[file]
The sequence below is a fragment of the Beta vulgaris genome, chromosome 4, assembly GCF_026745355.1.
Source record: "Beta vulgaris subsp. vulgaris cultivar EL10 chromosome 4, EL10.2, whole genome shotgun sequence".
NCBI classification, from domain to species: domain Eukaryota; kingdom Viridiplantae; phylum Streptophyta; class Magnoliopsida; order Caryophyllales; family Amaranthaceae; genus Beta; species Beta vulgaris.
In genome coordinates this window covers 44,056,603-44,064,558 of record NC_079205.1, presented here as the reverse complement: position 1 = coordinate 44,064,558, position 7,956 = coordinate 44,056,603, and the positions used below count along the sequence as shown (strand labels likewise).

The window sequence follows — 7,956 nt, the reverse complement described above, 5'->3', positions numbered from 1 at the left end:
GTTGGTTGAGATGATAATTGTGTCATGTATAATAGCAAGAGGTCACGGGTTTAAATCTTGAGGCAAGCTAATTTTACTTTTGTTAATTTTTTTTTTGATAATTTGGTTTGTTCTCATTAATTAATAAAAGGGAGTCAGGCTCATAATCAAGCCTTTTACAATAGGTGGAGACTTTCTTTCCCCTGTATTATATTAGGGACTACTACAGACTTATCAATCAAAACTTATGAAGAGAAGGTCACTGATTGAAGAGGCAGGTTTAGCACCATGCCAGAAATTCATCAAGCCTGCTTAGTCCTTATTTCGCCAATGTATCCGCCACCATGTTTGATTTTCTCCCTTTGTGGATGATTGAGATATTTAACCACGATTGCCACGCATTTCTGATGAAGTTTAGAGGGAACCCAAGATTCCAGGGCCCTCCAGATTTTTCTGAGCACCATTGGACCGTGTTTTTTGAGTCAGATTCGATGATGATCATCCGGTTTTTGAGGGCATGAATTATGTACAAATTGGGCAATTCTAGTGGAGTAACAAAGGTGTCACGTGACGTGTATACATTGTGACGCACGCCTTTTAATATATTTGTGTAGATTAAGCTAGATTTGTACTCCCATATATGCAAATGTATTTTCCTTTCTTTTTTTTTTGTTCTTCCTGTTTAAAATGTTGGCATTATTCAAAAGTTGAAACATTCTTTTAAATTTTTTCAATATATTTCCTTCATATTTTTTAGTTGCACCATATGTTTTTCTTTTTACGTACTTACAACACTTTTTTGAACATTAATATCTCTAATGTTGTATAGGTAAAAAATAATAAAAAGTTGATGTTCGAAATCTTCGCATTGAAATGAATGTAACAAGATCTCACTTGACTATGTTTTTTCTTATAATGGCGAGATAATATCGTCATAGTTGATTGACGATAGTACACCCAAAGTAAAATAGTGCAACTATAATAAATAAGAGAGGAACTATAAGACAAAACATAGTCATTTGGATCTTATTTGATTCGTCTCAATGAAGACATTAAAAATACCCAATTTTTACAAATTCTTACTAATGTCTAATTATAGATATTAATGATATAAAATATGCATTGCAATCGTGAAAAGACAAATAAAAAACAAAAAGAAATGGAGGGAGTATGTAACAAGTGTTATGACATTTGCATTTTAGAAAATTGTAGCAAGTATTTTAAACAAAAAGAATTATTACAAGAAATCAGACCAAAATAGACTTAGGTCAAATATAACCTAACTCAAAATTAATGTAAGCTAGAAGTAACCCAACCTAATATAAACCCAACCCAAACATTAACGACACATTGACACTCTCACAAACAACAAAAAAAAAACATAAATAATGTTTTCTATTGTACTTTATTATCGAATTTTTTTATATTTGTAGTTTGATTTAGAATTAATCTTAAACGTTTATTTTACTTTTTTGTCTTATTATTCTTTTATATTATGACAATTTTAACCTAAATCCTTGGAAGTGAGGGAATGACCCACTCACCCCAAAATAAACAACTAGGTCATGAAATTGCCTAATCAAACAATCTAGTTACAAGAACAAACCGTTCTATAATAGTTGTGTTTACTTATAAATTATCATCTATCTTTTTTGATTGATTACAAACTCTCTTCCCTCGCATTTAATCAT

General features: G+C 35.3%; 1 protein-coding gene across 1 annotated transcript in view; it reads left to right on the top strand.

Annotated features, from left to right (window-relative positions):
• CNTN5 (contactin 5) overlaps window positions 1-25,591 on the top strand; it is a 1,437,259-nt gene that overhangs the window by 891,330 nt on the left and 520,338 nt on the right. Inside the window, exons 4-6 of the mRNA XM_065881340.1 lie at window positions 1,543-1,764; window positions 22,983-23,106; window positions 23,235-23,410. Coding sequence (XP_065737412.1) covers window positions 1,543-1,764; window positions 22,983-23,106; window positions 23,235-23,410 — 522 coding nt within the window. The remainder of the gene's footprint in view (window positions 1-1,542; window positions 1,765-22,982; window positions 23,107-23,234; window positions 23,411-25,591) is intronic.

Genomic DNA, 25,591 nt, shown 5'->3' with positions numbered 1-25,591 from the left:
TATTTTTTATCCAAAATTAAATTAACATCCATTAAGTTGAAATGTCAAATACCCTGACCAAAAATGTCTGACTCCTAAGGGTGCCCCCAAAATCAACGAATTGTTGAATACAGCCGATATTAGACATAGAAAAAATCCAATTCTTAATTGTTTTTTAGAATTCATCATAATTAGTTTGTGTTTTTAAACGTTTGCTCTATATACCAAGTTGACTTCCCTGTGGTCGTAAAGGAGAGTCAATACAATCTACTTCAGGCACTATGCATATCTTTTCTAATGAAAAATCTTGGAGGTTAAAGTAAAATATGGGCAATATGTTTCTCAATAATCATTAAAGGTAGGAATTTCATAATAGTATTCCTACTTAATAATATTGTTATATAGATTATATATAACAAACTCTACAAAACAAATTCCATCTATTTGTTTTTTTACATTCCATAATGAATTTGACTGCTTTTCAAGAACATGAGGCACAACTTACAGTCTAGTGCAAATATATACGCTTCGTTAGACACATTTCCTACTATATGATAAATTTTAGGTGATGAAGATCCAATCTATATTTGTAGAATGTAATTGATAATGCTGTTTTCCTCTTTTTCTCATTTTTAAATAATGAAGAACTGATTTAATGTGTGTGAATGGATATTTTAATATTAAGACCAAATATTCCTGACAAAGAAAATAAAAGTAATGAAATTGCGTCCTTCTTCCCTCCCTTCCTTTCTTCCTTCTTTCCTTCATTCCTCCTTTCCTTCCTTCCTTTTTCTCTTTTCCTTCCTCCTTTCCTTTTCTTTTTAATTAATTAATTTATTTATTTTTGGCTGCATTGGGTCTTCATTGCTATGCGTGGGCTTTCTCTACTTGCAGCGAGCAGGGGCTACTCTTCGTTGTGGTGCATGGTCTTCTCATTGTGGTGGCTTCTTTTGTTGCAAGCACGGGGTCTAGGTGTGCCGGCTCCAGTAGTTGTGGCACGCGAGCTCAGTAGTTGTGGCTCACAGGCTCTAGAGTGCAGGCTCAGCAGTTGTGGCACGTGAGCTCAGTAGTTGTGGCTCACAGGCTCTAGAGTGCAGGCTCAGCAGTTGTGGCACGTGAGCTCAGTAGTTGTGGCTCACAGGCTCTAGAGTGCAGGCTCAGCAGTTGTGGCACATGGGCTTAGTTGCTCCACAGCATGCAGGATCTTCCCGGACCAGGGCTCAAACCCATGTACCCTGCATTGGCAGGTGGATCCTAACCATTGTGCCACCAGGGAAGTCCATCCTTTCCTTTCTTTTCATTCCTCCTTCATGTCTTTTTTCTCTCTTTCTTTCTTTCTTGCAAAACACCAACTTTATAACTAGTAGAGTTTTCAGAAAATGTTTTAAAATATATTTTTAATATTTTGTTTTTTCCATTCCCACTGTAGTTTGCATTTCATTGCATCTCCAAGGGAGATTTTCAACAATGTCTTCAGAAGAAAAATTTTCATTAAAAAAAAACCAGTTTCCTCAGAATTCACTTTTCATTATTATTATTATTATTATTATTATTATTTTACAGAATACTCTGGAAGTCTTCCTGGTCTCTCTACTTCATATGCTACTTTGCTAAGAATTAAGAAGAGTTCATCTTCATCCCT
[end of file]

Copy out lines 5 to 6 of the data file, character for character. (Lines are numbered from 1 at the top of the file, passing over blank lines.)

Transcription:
The window sequence follows — 7,956 nt, the reverse complement described above, 5'->3', positions numbered from 1 at the left end:
GTTGGTTGAGATGATAATTGTGTCATGTATAATAGCAAGAGGTCACGGGTTTAAATCTTGAGGCAAGCTAATTTTACTTTTGTTAATTTTTTTTTTGATAATTTGGTTTGTTCTCATTAATTAATAAAAGGGAGTCAGGCTCATAATCAAGCCTTTTACAATAGGTGGAGACTTTCTTTCCCCTGTATTATATTAGGGACTACTACAGACTTATCAATCAAAACTTATGAAGAGAAGGTCACTGATTGAAGAGGCAGGTTTAGCACCATGCCAGAAATTCATCAAGCCTGCTTAGTCCTTATTTCGCCAATGTATCCGCCACCATGTTTGATTTTCTCCCTTTGTGGATGATTGAGATATTTAACCACGATTGCCACGCATTTCTGATGAAGTTTAGAGGGAACCCAAGATTCCAGGGCCCTCCAGATTTTTCTGAGCACCATTGGACCGTGTTTTTTGAGTCAGATTCGATGATGATCATCCGGTTTTTGAGGGCATGAATTATGTACAAATTGGGCAATTCTAGTGGAGTAACAAAGGTGTCACGTGACGTGTATACATTGTGACGCACGCCTTTTAATATATTTGTGTAGATTAAGCTAGATTTGTACTCCCATATATGCAAATGTATTTTCCTTTCTTTTTTTTTTGTTCTTCCTGTTTAAAATGTTGGCATTATTCAAAAGTTGAAACATTCTTTTAAATTTTTTCAATATATTTCCTTCATATTTTTTAGTTGCACCATATGTTTTTCTTTTTACGTACTTACAACACTTTTTTGAACATTAATATCTCTAATGTTGTATAGGTAAAAAATAATAAAAAGTTGATGTTCGAAATCTTCGCATTGAAATGAATGTAACAAGATCTCACTTGACTATGTTTTTTCTTATAATGGCGAGATAATATCGTCATAGTTGATTGACGATAGTACACCCAAAGTAAAATAGTGCAACTATAATAAATAAGAGAGGAACTATAAGACAAAACATAGTCATTTGGATCTTATTTGATTCGTCTCAATGAAGACATTAAAAATACCCAATTTTTACAAATTCTTACTAATGTCTAATTATAGATATTAATGATATAAAATATGCATTGCAATCGTGAAAAGACAAATAAAAAACAAAAAGAAATGGAGGGAGTATGTAACAAGTGTTATGACATTTGCATTTTAGAAAATTGTAGCAAGTATTTTAAACAAAAAGAATTATTACAAGAAATCAGACCAAAATAGACTTAGGTCAAATATAACCTAACTCAAAATTAATGTAAGCTAGAAGTAACCCAACCTAATATAAACCCAACCCAAACATTAACGACACATTGACACTCTCACAAACAACAAAAAAAAAACATAAATAATGTTTTCTATTGTACTTTATTATCGAATTTTTTTATATTTGTAGTTTGATTTAGAATTAATCTTAAACGTTTATTTTACTTTTTTGTCTTATTATTCTTTTATATTATGACAATTTTAACCTAAATCCTTGGAAGTGAGGGAATGACCCACTCACCCCAAAATAAACAACTAGGTCATGAAATTGCCTAATCAAACAATCTAGTTACAAGAACAAACCGTTCTATAATAGTTGTGTTTACTTATAAATTATCATCTATCTTTTTTGATTGATTACAAACTCTCTTCCCTCGCATTTAATCAT